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dc.contributor.authorWhebell, Stephen
dc.contributor.authorSane, Sunil
dc.contributor.authorNaidu, Sumant
dc.contributor.authorWhite, Hayden
dc.date.accessioned2020-08-10T04:00:23Z
dc.date.available2020-08-10T04:00:23Z
dc.date.issued2020
dc.identifier.issn1525-1489
dc.identifier.doi10.1177/0885066620943164
dc.identifier.urihttp://hdl.handle.net/10072/396364
dc.description.abstractOBJECTIVE: Assess change in ultrasound measures of diaphragm mechanics over the course of a 30-minute spontaneous breathing trial (SBT). DESIGN: Prospective observational study. SETTING: Single intensive care unit (Logan Hospital, Queensland, Australia), patients recruited from August 2016 to April 2018. PARTICIPANTS: Eligible patients were over the age of 18 years, ventilated for >24 hours, and planned to undergo an SBT. In total, 129 patients were screened. MAIN OUTCOME MEASURES: Ultrasound measures taken at 5 and 30 minutes during SBT: diaphragmatic excursion (DE), diaphragmatic thickening fraction (DTF), and diaphragmatic contraction speed (DCS). Diaphragmatic rapid shallow breathing index (DRSBI) was calculated using DE/respiratory rate. The presence of diaphragmatic dysfunction (DD) was also determined using DTF < 30%, DE < 11 mm, or DRSBI > 1.6. RESULTS: Eighteen patients had ultrasound measures during an SBT. Four were unable to have DTF visualized. There was no significant change in DTF (n = 14, 32.41 ± 32.21 vs 23.19 ± 17.42, P = .33) or DE (n = 18, 1.72 ± 0.63 vs 1.66 ± 0.59, P = .63) over time. Diaphragmatic contraction speed increased over time (n = 18, 2.21 ± 1.25 vs 2.67 ± 1.61, P = .007). Diaphragmatic rapid shallow breathing index worsened over time (n = 18, 1.65 ± 1.02 vs 2.08 ± 1.51, P = .03). There was no significant change in the presence of DD. Diaphragmatic dysfunction by DTF 8/14 versus 10/14, by DE 4/18 versus 3/18, and by DRSBI 7/18 versus 9/18. No patients failed SBT and one patient failed extubation. CONCLUSIONS: Diaphragmatic mechanics may change over the course of an SBT. Further research is required to determine the clinical implications of these changes and the optimal timing of diaphragmatic ultrasound to predict weaning outcome. Diaphragmatic ultrasound may be less feasible than the published data suggest.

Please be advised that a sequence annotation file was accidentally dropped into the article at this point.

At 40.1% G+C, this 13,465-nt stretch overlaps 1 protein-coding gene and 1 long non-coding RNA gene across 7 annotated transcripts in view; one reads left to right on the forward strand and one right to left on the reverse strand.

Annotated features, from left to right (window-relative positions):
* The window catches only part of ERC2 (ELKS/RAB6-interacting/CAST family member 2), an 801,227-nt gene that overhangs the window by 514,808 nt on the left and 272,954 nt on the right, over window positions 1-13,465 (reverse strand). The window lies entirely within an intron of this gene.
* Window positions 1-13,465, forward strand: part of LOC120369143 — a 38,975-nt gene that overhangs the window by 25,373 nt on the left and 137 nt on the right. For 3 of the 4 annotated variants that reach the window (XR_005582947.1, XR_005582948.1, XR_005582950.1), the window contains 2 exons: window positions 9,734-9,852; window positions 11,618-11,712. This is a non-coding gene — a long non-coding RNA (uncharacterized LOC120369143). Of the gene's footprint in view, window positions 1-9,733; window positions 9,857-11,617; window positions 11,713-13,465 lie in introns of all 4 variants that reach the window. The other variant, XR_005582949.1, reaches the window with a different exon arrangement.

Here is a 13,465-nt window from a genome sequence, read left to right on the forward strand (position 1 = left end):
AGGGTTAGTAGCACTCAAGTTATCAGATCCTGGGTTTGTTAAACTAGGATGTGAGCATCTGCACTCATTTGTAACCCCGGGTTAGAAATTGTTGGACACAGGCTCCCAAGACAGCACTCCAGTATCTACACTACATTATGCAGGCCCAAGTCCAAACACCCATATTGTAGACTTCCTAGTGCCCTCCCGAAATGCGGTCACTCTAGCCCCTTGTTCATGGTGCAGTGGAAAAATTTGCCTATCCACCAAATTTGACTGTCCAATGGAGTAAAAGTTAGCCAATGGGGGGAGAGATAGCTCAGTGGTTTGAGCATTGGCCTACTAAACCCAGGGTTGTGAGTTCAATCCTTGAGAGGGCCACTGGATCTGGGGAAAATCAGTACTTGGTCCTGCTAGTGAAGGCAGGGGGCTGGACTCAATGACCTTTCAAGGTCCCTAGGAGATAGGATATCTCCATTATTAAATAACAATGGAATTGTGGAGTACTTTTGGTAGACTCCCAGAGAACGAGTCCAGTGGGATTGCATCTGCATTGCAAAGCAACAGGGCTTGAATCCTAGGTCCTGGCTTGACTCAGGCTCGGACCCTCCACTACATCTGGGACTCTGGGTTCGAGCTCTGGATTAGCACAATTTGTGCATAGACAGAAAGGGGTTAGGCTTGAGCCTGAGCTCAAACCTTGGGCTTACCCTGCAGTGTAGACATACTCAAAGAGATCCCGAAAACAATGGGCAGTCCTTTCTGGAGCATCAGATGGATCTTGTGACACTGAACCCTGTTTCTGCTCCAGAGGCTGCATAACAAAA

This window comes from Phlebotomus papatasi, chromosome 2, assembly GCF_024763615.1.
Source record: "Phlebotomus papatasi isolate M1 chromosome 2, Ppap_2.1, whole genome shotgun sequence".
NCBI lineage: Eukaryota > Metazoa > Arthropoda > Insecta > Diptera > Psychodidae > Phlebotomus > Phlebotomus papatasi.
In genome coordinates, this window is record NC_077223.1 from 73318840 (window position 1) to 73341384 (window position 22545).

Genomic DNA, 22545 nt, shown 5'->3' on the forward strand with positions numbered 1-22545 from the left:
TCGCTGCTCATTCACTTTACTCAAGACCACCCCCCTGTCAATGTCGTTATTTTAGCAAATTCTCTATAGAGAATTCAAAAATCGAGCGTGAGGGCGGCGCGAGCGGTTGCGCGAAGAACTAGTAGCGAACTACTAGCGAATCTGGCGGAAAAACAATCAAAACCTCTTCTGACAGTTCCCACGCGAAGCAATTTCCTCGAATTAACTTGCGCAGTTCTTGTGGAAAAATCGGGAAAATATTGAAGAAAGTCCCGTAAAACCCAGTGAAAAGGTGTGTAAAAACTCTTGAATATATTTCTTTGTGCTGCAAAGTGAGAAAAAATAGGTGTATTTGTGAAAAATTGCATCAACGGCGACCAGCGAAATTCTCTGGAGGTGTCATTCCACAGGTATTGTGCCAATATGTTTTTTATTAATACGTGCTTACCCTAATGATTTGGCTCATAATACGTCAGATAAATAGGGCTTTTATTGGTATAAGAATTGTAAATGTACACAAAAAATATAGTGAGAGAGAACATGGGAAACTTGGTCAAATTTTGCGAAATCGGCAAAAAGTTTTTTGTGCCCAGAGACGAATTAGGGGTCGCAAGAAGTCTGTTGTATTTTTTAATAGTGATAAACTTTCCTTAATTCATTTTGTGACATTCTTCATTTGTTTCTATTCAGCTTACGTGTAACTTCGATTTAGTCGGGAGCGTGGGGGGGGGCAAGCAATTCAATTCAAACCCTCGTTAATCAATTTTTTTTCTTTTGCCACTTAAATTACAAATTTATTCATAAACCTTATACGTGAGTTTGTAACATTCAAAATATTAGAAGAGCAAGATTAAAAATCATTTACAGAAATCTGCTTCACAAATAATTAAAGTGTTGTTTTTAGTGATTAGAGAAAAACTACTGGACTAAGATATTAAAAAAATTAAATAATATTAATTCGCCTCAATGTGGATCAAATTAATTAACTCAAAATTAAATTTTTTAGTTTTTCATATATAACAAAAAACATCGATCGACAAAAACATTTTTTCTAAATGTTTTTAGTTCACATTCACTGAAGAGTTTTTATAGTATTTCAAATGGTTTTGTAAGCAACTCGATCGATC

dc.description.peerreviewedYes
dc.languageEnglish
dc.language.isoeng
dc.publisherSage Publications Ltd
dc.relation.ispartofjournalJournal of Intensive Care Medicine
dc.subject.fieldofresearchClinical Sciences
dc.subject.fieldofresearchNursing
dc.subject.fieldofresearchcode1103
dc.subject.fieldofresearchcode1110
dc.subject.keywordsairway extubation
dc.subject.keywordsimaging utilization
dc.subject.keywordsintensive care
dc.subject.keywordsmechanical ventilation
dc.subject.keywordsmonitoring
dc.titleUse of Ultrasound to Determine Changes in Diaphragm Mechanics During A Spontaneous Breathing Trial
dc.typeJournal article
dc.type.descriptionC1 - Articles
dcterms.bibliographicCitationWhebell, S; Sane, S; Naidu, S; White, H, Use of Ultrasound to Determine Changes in Diaphragm Mechanics During A Spontaneous Breathing Trial, Journal of Intensive Care Medicine, 2020
dc.date.updated2020-08-10T00:19:24Z
gro.hasfulltextNo Full Text
gro.griffith.authorSane, Sunil V.


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